Just a few highlights of the almond industry in California provides food for thought. No wonder farmers sing the praises of bees as indispensible pollinators. Their work can never end and their results are simply astounding. Honey bees play a dramatic role in our world.
Just give these figures a roll around the brain:
California has -
- 810,000 acres of almonds;
- 90,720,000 almonds trees;
- each tree yields about 7,000 almonds;
- probably a 1.85 billion pound 2013 almond crop;
- 700 billion individual almonds.
- 2.54 trillion almond flowers needing pollination in the Central Valley.
- Each almond acre needs a minimum of two hives — 1,620,000 hives needed each February. California gets 400,000 hives from home, the rest are trucked in from out of state.
- Trailers hold 200-400 colonies; therefore 3,000-6,000 transport trucks are needed.
As can be gleaned from these numbers, a tremendous number of pollinator bees are required in February for Central Valley alone. Jabr writes:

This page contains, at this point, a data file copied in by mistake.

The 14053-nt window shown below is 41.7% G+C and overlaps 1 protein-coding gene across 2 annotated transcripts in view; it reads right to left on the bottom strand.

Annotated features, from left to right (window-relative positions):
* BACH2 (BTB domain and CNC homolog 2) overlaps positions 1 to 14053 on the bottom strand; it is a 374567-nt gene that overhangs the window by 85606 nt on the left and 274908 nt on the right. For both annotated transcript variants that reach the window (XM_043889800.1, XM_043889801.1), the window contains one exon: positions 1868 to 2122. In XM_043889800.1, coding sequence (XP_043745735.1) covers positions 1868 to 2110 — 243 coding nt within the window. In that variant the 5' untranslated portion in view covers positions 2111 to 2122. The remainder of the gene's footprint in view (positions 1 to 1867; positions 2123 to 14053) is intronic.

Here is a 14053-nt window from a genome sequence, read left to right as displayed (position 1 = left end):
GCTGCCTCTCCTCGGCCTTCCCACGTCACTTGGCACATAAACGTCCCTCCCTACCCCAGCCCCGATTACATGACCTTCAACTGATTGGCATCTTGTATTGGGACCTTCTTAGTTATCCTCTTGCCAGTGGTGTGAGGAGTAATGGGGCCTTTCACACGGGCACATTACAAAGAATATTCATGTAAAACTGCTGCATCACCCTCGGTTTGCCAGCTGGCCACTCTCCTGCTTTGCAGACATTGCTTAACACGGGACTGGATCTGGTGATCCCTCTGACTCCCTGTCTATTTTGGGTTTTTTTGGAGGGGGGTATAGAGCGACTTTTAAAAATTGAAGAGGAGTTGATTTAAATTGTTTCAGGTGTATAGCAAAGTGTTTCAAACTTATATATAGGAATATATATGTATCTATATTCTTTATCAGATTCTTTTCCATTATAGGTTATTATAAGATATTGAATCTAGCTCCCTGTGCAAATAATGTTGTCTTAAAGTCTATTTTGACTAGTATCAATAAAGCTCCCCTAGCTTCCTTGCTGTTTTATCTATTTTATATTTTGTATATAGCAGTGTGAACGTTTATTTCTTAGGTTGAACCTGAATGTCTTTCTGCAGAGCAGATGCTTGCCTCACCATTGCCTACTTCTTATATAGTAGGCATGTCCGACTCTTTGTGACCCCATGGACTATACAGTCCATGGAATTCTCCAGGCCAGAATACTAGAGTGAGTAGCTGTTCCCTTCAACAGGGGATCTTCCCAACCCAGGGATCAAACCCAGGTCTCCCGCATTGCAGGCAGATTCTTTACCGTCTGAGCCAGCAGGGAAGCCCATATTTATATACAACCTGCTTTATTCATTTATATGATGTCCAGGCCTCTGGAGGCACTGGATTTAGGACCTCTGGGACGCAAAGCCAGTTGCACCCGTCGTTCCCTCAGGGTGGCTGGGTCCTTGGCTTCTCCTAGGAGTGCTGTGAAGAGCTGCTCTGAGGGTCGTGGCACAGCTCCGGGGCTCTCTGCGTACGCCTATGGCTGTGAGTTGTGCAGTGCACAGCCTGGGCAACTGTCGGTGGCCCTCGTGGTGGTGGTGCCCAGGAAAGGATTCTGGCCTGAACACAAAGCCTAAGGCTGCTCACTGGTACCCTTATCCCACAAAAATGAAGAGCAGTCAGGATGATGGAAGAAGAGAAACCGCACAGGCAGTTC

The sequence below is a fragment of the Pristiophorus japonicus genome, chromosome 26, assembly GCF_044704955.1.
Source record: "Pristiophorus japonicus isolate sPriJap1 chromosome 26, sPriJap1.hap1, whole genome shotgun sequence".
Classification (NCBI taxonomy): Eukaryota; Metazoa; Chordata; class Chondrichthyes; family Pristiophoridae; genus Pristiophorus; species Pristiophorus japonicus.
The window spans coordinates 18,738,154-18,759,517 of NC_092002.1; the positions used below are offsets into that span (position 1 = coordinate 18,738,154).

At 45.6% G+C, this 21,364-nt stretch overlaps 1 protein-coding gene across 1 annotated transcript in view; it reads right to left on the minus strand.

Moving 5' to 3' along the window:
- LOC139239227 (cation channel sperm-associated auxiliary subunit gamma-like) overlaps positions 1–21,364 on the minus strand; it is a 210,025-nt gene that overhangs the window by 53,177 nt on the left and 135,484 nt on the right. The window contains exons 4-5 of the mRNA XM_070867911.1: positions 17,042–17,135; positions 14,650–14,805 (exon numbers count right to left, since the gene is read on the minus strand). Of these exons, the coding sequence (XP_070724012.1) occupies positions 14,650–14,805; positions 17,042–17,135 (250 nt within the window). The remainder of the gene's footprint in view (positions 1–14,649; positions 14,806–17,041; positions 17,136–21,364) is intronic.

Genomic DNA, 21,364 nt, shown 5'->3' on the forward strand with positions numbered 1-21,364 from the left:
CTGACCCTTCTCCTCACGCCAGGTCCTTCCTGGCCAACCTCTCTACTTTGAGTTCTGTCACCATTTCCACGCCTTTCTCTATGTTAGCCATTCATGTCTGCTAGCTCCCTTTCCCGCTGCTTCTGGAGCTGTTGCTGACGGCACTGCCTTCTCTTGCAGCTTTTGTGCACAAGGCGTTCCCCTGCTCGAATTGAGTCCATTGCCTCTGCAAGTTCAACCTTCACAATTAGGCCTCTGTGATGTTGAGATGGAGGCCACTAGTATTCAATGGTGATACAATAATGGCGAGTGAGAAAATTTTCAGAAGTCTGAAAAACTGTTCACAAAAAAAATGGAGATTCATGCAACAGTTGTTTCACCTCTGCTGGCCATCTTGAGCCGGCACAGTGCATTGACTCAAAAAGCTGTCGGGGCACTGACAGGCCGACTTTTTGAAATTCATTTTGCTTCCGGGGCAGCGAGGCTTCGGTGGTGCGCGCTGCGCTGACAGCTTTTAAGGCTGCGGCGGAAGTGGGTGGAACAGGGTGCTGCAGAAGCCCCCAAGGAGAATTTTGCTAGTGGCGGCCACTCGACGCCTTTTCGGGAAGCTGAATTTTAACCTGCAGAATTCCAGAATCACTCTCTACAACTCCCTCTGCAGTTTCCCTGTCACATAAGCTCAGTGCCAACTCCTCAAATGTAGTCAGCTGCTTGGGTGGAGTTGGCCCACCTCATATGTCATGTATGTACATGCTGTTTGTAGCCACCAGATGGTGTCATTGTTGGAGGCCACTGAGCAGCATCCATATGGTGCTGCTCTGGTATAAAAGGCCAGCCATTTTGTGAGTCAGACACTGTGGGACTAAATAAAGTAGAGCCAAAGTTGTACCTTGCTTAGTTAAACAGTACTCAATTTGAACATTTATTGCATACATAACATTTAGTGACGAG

More than 31 billion honeybees converge on California’s Central Valley each February to pollinate the almond trees. By the end of the bloom, having gathered plenty of nectar and pollen to feed their colonies, the honeybee population in the orchards may exceed 80 billion. These are the kinds of numbers you need when you're dealing with something like 2.5 trillion flowers . . .
The bees do their busy work for a month or two and then complete their jobs. They are moved into citrus groves, or into rangeland. Some find themselves rented out to California farms or head up north to work the cherry and apple orchards. Still others pollinate alfalfa fields or acres of sunflowers, vegetables in Texas, cranberries in Wisconsin, blueberries in Maine – they’re going where the work is and the bosses send them.
It becomes truly apparent how intricate the bond is between pollinators and plants. Lose one and know that it won’t be long before you lose the other. Bees must pollinate or forget about agriculture. So on the one hand - the almonds example - one flourishes only with the other. Take one away and lose both.
The miniscule buzzing bees are directly responsible for $20 billion in U.S. crop values.
Jabr puts it succinctly: “The California almond industry hosts the biggest pollination event on earth.”
Source: Farm Press
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